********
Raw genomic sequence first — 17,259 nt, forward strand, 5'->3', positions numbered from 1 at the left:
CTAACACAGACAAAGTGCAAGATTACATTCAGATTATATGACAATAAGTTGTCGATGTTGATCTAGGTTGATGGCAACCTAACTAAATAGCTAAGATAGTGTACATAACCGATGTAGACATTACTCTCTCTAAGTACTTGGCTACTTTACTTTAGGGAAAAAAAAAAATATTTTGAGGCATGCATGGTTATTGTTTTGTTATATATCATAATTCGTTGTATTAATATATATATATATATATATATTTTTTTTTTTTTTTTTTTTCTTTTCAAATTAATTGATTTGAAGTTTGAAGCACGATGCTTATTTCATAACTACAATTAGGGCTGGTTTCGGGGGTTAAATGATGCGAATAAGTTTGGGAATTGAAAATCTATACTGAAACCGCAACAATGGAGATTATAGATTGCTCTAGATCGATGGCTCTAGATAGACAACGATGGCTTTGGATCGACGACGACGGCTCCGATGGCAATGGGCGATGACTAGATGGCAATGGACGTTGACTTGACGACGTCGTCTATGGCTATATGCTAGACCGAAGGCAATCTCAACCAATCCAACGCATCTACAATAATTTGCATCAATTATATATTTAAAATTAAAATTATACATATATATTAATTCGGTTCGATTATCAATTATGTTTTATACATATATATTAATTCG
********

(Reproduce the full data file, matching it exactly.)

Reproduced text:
Raw genomic sequence first — 17,259 nt, forward strand, 5'->3', positions numbered from 1 at the left:
CTAACACAGACAAAGTGCAAGATTACATTCAGATTATATGACAATAAGTTGTCGATGTTGATCTAGGTTGATGGCAACCTAACTAAATAGCTAAGATAGTGTACATAACCGATGTAGACATTACTCTCTCTAAGTACTTGGCTACTTTACTTTAGGGAAAAAAAAAAATATTTTGAGGCATGCATGGTTATTGTTTTGTTATATATCATAATTCGTTGTATTAATATATATATATATATATATATTTTTTTTTTTTTTTTTTTTCTTTTCAAATTAATTGATTTGAAGTTTGAAGCACGATGCTTATTTCATAACTACAATTAGGGCTGGTTTCGGGGGTTAAATGATGCGAATAAGTTTGGGAATTGAAAATCTATACTGAAACCGCAACAATGGAGATTATAGATTGCTCTAGATCGATGGCTCTAGATAGACAACGATGGCTTTGGATCGACGACGACGGCTCCGATGGCAATGGGCGATGACTAGATGGCAATGGACGTTGACTTGACGACGTCGTCTATGGCTATATGCTAGACCGAAGGCAATCTCAACCAATCCAACGCATCTACAATAATTTGCATCAATTATATATTTAAAATTAAAATTATACATATATATTAATTCGGTTCGATTATCAATTATGTTTTATACATATATATTAATTCG